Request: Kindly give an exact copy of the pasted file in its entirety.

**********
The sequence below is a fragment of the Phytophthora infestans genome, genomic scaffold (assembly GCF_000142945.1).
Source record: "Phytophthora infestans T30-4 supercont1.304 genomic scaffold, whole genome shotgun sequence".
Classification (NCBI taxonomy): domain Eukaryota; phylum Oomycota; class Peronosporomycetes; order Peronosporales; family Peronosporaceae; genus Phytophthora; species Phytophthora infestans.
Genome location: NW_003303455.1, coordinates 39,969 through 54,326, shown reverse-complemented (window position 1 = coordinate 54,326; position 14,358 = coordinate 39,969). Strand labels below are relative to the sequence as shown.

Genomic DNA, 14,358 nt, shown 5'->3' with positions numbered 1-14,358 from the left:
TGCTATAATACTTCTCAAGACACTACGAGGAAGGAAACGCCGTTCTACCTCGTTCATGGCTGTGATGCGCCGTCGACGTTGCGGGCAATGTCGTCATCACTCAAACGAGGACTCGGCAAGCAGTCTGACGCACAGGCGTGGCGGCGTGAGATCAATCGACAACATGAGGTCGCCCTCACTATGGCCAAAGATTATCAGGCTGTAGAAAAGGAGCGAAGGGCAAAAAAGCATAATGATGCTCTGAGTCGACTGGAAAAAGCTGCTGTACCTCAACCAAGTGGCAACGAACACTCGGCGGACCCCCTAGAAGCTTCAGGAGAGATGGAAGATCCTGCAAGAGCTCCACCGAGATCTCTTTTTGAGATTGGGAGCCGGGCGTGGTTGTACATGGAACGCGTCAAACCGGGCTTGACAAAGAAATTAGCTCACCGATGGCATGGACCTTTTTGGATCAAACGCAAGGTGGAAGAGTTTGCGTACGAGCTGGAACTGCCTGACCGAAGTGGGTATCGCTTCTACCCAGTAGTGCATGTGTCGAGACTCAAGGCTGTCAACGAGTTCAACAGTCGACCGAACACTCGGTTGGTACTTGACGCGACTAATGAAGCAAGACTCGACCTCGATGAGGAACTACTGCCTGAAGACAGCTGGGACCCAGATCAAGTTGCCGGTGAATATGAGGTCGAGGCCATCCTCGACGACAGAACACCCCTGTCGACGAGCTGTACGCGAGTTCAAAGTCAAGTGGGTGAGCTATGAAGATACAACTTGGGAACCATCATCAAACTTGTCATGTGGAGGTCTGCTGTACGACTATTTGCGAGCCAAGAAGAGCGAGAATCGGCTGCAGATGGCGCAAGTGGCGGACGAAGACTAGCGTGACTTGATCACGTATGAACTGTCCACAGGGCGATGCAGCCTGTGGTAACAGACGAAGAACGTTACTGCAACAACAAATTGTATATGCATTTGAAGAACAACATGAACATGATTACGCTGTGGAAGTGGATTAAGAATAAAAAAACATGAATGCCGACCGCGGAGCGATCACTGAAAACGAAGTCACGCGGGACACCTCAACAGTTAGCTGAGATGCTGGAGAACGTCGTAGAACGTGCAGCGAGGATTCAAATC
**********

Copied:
The sequence below is a fragment of the Phytophthora infestans genome, genomic scaffold (assembly GCF_000142945.1).
Source record: "Phytophthora infestans T30-4 supercont1.304 genomic scaffold, whole genome shotgun sequence".
Classification (NCBI taxonomy): domain Eukaryota; phylum Oomycota; class Peronosporomycetes; order Peronosporales; family Peronosporaceae; genus Phytophthora; species Phytophthora infestans.
Genome location: NW_003303455.1, coordinates 39,969 through 54,326, shown reverse-complemented (window position 1 = coordinate 54,326; position 14,358 = coordinate 39,969). Strand labels below are relative to the sequence as shown.

Genomic DNA, 14,358 nt, shown 5'->3' with positions numbered 1-14,358 from the left:
TGCTATAATACTTCTCAAGACACTACGAGGAAGGAAACGCCGTTCTACCTCGTTCATGGCTGTGATGCGCCGTCGACGTTGCGGGCAATGTCGTCATCACTCAAACGAGGACTCGGCAAGCAGTCTGACGCACAGGCGTGGCGGCGTGAGATCAATCGACAACATGAGGTCGCCCTCACTATGGCCAAAGATTATCAGGCTGTAGAAAAGGAGCGAAGGGCAAAAAAGCATAATGATGCTCTGAGTCGACTGGAAAAAGCTGCTGTACCTCAACCAAGTGGCAACGAACACTCGGCGGACCCCCTAGAAGCTTCAGGAGAGATGGAAGATCCTGCAAGAGCTCCACCGAGATCTCTTTTTGAGATTGGGAGCCGGGCGTGGTTGTACATGGAACGCGTCAAACCGGGCTTGACAAAGAAATTAGCTCACCGATGGCATGGACCTTTTTGGATCAAACGCAAGGTGGAAGAGTTTGCGTACGAGCTGGAACTGCCTGACCGAAGTGGGTATCGCTTCTACCCAGTAGTGCATGTGTCGAGACTCAAGGCTGTCAACGAGTTCAACAGTCGACCGAACACTCGGTTGGTACTTGACGCGACTAATGAAGCAAGACTCGACCTCGATGAGGAACTACTGCCTGAAGACAGCTGGGACCCAGATCAAGTTGCCGGTGAATATGAGGTCGAGGCCATCCTCGACGACAGAACACCCCTGTCGACGAGCTGTACGCGAGTTCAAAGTCAAGTGGGTGAGCTATGAAGATACAACTTGGGAACCATCATCAAACTTGTCATGTGGAGGTCTGCTGTACGACTATTTGCGAGCCAAGAAGAGCGAGAATCGGCTGCAGATGGCGCAAGTGGCGGACGAAGACTAGCGTGACTTGATCACGTATGAACTGTCCACAGGGCGATGCAGCCTGTGGTAACAGACGAAGAACGTTACTGCAACAACAAATTGTATATGCATTTGAAGAACAACATGAACATGATTACGCTGTGGAAGTGGATTAAGAATAAAAAAACATGAATGCCGACCGCGGAGCGATCACTGAAAACGAAGTCACGCGGGACACCTCAACAGTTAGCTGAGATGCTGGAGAACGTCGTAGAACGTGCAGCGAGGATTCAAATC